Publication Date: September 2016
Research and Editorial Team: Courtney C. Radsch
Media Development and Countering Violent Extremism

The term “Countering Violent Extremism,” or CVE, is now commonly used to refer to a variety of tactics and strategies—usually employing tools for mass communication—to counter the propaganda of violent extremism.

CVE strategy has gained prominence in the international agenda since 2015, along with the terrorist group ISIS, which has achieved unprecedented success in its use of social media to recruit new militants from around the world. CVE agencies have been established in the US and in the UK, while both USAID and OECD have included CVE among the activities funded through their resources.

The rise of the CVE agenda has been met quickly with controversy, as a significant number of the projects gathered under the CVE rubric involve media components and CVE agenda directly calls into question the strategic role of media and the guarantee of their independence.

CVE's prevention components, in particular, aims at countering propaganda and providing counter narratives, including content removal efforts. Thus far, such prevention has focused on countering ISIS and radical ideologies, although countering Russian propaganda and misinformation has become linked as well.

Media practitioners are thus debating the potential impact that the CVE agenda may exert on media development strategies. Media development practitioners are often non-governmental organizations that are wary of the security sector actors that are involved in CVE, such as the US Department of Homeland Security. The two fields also hold very different, perhaps incompatible, views. CVE pursues a strategic communication objective, whereas media development efforts focus instead on the quality of the media ecosystem as a goal.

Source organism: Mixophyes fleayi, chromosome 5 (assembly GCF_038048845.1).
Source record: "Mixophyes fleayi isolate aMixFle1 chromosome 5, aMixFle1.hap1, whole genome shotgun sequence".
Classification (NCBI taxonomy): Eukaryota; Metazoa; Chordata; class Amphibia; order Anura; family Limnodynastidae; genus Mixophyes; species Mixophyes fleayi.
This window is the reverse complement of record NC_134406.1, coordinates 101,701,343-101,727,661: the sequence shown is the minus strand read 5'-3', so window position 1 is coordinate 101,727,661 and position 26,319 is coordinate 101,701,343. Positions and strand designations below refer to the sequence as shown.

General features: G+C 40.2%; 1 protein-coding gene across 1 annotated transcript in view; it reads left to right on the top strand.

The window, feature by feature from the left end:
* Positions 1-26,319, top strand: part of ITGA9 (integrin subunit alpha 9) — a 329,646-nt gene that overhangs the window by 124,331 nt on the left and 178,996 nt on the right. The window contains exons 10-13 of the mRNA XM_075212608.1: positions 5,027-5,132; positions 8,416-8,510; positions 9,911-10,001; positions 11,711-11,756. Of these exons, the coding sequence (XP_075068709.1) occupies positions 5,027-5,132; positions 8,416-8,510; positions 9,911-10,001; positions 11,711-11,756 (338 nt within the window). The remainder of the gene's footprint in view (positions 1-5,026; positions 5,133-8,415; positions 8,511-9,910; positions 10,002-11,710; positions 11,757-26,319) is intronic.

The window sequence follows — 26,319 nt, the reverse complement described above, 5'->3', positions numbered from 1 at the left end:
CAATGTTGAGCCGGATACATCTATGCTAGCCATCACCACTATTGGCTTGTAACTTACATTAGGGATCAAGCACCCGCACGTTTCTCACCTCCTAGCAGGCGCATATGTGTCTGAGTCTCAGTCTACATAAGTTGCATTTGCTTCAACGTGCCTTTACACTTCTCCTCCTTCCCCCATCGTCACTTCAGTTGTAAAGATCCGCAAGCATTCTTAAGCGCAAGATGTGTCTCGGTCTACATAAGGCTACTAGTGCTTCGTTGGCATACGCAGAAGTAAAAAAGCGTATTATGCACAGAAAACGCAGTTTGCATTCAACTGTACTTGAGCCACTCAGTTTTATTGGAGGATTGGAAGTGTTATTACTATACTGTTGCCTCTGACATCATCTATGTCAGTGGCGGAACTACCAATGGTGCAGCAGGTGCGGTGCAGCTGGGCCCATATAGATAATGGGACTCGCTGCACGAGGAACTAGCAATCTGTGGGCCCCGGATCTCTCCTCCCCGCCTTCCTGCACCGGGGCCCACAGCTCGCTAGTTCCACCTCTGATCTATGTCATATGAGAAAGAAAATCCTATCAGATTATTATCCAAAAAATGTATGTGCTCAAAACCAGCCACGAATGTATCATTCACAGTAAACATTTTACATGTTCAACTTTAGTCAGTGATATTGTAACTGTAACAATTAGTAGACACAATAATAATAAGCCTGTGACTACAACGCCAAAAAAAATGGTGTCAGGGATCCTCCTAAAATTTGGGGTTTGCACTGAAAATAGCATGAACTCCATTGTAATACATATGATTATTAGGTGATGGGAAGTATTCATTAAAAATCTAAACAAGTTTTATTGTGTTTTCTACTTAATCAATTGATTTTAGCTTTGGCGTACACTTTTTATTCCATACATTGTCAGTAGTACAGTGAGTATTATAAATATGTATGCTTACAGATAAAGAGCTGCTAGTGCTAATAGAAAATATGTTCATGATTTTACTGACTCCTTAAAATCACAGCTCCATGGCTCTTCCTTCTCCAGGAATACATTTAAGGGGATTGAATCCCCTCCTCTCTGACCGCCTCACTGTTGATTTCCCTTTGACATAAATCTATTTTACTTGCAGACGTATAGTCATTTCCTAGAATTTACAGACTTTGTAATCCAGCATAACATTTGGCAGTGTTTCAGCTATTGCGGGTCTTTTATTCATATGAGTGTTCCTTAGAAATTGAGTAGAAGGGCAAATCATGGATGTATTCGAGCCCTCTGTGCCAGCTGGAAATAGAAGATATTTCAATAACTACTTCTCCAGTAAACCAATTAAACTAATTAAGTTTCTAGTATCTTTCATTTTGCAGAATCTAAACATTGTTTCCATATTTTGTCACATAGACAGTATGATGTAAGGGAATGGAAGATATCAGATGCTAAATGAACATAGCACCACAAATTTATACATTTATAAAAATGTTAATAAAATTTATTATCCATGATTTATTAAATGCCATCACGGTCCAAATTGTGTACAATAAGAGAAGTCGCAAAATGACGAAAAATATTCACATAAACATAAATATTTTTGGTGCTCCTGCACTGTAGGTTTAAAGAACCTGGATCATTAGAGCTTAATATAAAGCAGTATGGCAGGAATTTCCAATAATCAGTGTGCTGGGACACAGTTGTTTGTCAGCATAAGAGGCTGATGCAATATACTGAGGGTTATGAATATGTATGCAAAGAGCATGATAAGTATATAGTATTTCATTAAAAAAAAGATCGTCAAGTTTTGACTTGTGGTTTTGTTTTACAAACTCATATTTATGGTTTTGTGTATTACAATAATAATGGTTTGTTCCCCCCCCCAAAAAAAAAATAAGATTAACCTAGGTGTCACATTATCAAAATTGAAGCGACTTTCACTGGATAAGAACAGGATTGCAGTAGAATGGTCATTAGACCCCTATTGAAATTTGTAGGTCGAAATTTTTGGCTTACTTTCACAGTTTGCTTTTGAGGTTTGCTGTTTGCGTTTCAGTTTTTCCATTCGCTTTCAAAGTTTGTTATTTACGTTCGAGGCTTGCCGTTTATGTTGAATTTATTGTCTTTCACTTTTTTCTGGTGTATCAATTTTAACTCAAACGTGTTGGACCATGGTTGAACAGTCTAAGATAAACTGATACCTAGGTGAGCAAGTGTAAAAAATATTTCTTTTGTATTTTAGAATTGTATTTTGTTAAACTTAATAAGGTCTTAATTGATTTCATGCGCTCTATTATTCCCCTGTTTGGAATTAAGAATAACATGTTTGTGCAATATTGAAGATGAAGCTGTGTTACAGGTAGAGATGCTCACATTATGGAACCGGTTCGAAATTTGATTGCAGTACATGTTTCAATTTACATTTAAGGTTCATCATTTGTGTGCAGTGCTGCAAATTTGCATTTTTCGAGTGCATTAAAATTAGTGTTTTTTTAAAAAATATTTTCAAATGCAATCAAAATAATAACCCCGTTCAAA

Yet, the shared interest of both fields to find ways to respond to the spread of extremist views on digital media, poses the need for these two perspectives to enter in dialogue. This report provides a first step in that direction.

The report begins by examining the emergence of ISIS and its unique media strategy, which has been credited with spurring the group’s global reach. It then turns to the development of the CVE strategy and the various initiatives Western governments have undertaken to halt the spread of violent extremism, particularly in the media and online. With that foundation, the report then discusses the varied reactions to the CVE agenda from within the media development community, including the concerns felt by many media development practitioners that a focus on CVE may have unintended consequences when adopted by authoritarian regimes looking to censor oppositional media organizations. The report concludes by suggesting an agenda for dialogue and collaboration between the two sectors.

Tags: Propaganda Ethics of journalism Worldwide

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